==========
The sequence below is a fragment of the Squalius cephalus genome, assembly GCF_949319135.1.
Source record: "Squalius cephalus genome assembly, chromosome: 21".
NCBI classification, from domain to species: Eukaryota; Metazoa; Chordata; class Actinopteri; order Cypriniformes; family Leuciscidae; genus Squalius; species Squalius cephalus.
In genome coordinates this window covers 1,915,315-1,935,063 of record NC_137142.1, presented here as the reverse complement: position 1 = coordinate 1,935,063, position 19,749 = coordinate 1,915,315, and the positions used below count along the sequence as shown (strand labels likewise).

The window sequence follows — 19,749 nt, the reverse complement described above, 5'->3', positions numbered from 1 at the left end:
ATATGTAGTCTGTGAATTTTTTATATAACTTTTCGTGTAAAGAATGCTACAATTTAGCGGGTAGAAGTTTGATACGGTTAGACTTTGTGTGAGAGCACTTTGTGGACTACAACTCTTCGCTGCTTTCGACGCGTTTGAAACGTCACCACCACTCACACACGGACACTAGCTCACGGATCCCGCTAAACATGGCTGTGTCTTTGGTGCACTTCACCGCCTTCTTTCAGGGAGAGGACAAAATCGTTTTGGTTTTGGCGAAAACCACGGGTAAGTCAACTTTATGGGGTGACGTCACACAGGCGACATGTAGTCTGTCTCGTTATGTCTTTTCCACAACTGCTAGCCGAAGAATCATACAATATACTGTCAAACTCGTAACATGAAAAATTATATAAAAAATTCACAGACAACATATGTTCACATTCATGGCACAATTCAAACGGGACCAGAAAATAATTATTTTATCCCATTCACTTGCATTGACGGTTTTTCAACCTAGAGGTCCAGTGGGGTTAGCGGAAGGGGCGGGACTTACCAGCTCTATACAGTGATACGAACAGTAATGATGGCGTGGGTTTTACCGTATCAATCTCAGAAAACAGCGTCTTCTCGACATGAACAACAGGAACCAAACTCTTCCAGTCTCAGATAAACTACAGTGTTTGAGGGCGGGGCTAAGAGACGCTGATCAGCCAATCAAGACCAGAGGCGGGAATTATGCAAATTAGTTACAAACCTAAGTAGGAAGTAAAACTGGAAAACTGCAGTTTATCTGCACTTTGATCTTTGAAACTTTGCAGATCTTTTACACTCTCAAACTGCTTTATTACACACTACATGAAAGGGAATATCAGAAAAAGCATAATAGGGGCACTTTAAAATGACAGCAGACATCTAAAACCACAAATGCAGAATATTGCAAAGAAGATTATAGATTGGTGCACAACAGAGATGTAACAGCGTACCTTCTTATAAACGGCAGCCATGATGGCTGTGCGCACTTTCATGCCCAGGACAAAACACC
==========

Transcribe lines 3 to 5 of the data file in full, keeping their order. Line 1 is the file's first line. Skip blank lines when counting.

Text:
NCBI classification, from domain to species: Eukaryota; Metazoa; Chordata; class Actinopteri; order Cypriniformes; family Leuciscidae; genus Squalius; species Squalius cephalus.
In genome coordinates this window covers 1,915,315-1,935,063 of record NC_137142.1, presented here as the reverse complement: position 1 = coordinate 1,935,063, position 19,749 = coordinate 1,915,315, and the positions used below count along the sequence as shown (strand labels likewise).

The window sequence follows — 19,749 nt, the reverse complement described above, 5'->3', positions numbered from 1 at the left end: